My last step has been to examine what I am actually doing with my students to see if it matches my beliefs. My reading workshop includes a daily focus lesson, an independent reading/conferring time, a time for modified Guided Reading groups and literacy centers. After the reading workshop, I have a short word work lesson and then a very short handwriting lesson. My writing workshop includes a focus lesson, an independent writing/conferring time and at times a brief sharing time.

I notice that I almost never embed a phonics topic during either my reading focus lesson or my writing phonics lesson, but that I do embed it in almost all of the other areas.

When I confer with a student during either reading or writing and a word work issue comes up I almost always address it even if it is very brief. This makes the learning very individualized but also very hit and miss. I also embed word work in my reading groups. A recent example is that one group worked on the "tion" word ending because the word "invention" was in their book. That group went on to find more examples of words with the "tion" ending. My literacy centers have several choices that are ways for students to work with words. There is a pocket chart where they work with word families or do word sorts. There are phonics games on the computers and iPads. There are magnetic letters and board games on phonics topics. These are generally connected in some way to the word work we are doing as a whole class. I also have the students use "personal word walls" during independent writing that are placed on each table. They can find many commonly used words on these cards to help them learn to spell them correctly.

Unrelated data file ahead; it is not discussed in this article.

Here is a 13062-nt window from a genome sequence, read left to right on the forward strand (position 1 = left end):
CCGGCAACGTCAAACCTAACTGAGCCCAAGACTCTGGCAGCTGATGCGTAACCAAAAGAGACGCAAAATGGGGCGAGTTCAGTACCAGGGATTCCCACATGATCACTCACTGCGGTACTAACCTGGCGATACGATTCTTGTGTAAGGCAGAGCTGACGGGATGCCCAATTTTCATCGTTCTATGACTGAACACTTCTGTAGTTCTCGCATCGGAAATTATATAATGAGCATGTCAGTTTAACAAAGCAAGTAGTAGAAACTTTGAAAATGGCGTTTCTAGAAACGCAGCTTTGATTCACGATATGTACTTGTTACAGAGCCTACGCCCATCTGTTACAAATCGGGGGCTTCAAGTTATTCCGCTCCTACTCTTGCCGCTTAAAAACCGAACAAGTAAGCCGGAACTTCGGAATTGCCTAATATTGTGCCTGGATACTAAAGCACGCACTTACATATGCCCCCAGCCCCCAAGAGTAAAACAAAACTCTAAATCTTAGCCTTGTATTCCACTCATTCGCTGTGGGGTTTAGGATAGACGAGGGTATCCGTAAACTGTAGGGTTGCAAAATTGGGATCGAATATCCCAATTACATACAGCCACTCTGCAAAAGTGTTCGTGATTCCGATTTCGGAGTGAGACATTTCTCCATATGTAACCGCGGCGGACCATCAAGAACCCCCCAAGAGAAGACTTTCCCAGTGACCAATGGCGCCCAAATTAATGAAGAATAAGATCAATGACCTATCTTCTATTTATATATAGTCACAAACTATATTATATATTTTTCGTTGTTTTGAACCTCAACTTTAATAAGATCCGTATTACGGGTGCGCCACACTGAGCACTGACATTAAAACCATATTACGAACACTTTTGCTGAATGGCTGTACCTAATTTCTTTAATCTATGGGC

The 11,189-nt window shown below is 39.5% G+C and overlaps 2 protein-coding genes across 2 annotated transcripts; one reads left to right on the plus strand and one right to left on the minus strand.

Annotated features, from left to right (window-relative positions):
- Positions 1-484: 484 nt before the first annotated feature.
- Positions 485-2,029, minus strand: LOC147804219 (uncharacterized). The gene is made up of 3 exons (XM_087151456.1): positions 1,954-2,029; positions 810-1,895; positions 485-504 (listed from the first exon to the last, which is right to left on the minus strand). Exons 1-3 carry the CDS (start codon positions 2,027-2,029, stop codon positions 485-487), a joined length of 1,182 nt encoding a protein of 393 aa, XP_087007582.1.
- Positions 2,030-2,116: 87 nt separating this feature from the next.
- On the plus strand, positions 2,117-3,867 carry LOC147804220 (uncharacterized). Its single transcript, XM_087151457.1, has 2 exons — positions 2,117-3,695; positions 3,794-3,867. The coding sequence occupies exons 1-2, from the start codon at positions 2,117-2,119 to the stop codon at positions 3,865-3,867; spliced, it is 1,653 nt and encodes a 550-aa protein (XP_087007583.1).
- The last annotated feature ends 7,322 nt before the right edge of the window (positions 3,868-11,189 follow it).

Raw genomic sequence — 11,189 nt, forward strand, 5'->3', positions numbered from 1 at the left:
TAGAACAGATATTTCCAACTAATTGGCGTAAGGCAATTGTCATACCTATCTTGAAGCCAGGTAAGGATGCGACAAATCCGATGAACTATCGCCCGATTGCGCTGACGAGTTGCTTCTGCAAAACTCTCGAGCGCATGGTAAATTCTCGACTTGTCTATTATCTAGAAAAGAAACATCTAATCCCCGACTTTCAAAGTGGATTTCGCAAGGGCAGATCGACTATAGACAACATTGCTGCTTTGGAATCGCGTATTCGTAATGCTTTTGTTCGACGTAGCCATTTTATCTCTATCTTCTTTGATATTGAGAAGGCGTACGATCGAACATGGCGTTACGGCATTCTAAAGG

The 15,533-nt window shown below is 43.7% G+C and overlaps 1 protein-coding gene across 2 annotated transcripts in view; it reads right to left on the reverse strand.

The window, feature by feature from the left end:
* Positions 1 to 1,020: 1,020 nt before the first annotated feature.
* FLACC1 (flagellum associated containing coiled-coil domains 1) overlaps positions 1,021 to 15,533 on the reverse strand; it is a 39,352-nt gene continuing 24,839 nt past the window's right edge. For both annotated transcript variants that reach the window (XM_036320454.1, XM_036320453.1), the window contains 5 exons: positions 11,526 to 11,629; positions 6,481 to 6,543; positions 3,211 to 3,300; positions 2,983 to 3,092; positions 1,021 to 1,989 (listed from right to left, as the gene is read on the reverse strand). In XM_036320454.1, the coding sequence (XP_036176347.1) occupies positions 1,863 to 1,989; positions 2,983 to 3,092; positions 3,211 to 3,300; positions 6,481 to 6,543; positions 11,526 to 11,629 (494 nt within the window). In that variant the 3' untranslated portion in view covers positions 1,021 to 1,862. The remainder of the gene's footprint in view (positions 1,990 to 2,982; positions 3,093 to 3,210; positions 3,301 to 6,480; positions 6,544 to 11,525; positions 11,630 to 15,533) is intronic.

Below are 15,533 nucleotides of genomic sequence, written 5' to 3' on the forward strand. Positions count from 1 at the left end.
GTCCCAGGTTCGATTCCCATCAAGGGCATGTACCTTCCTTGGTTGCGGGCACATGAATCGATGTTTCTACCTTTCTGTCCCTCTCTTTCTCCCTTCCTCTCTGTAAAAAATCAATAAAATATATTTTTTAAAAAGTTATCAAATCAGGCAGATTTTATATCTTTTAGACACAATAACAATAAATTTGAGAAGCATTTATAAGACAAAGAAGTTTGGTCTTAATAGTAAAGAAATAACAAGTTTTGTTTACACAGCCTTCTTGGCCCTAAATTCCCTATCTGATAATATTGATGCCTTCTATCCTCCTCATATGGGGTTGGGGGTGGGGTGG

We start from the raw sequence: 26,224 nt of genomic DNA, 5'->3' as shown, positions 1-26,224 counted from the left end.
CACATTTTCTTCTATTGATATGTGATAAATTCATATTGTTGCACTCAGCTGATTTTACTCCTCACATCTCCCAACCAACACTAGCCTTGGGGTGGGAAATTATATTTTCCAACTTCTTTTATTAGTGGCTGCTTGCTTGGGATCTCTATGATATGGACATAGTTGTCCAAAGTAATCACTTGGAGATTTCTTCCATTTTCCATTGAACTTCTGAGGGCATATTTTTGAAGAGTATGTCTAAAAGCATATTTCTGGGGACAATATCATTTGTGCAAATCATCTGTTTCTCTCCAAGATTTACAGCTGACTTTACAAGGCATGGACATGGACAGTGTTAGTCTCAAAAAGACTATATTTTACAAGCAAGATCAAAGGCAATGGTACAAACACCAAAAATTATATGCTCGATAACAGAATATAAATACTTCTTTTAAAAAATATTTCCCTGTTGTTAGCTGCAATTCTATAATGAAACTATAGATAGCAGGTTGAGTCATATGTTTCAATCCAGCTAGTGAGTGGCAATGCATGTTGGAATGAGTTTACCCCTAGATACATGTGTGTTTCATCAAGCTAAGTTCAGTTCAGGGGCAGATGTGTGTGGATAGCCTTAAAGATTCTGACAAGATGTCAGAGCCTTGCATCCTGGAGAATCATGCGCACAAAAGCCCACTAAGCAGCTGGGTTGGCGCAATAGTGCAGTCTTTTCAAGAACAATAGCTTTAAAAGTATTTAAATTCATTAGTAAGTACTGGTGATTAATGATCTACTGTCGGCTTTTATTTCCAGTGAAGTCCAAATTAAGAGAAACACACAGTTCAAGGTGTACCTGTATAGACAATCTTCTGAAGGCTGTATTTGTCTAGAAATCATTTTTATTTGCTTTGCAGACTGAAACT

The biggest dose of word work comes during our word work lesson. I use the Fountas and Pinnell Phonics series and Month by Month Phonics as the foundation of the lessons that I do during this time. I will add in lessons on topics that come up in our reading or writing as needed. Currently we are working on looking at different ways to spell each long vowel sound.



A new practice that I am trying this year is looking at various sight words during our handwriting time. At the beginning of the year, we focus solely on letter formation during this time but now we are using this time to examine sight words and writing them using our correct letter formation. We begin by doing a "word talk" about each word and noticing what is unusual about it. For example, we recently looked at the word "one". We talked about how we thought it should be spelled "wun" but isn't. We talk about noticing "what looks right" when writing words. I put the words we work on during this handwriting time on a word wall and ask the students to use this to be sure to spell these words correctly from now on.



After writing this (very long) post, I am wondering if maybe we do too much word work in a day. But I know that this is not true. We do lots of word work in very short bursts throughout our day but spend the bulk of our time reading and writing and loving every minute of it.